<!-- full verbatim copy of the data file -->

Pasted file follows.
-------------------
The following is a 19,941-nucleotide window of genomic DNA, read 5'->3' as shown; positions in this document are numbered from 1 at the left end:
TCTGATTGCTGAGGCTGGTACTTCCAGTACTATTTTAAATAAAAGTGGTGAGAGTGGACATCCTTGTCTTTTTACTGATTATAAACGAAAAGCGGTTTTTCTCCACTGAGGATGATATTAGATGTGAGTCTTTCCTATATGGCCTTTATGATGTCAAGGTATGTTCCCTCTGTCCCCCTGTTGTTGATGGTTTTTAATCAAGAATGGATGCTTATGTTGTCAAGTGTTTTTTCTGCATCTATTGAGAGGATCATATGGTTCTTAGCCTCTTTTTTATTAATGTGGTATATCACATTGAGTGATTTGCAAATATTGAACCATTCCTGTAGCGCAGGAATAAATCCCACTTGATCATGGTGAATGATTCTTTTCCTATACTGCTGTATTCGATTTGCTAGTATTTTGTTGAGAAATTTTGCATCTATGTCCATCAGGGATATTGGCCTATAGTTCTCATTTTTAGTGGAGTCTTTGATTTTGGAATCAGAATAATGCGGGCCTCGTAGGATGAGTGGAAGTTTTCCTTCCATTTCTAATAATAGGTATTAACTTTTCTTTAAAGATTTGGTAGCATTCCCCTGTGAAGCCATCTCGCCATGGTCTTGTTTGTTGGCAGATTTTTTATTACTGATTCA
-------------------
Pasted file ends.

The following is a 19,941-nucleotide window of genomic DNA, read 5'->3' as shown; positions in this document are numbered from 1 at the left end:
TCTGATTGCTGAGGCTGGTACTTCCAGTACTATTTTAAATAAAAGTGGTGAGAGTGGACATCCTTGTCTTTTTACTGATTATAAACGAAAAGCGGTTTTTCTCCACTGAGGATGATATTAGATGTGAGTCTTTCCTATATGGCCTTTATGATGTCAAGGTATGTTCCCTCTGTCCCCCTGTTGTTGATGGTTTTTAATCAAGAATGGATGCTTATGTTGTCAAGTGTTTTTTCTGCATCTATTGAGAGGATCATATGGTTCTTAGCCTCTTTTTTATTAATGTGGTATATCACATTGAGTGATTTGCAAATATTGAACCATTCCTGTAGCGCAGGAATAAATCCCACTTGATCATGGTGAATGATTCTTTTCCTATACTGCTGTATTCGATTTGCTAGTATTTTGTTGAGAAATTTTGCATCTATGTCCATCAGGGATATTGGCCTATAGTTCTCATTTTTAGTGGAGTCTTTGATTTTGGAATCAGAATAATGCGGGCCTCGTAGGATGAGTGGAAGTTTTCCTTCCATTTCTAATAATAGGTATTAACTTTTCTTTAAAGATTTGGTAGCATTCCCCTGTGAAGCCATCTCGCCATGGTCTTGTTTGTTGGCAGATTTTTTATTACTGATTCA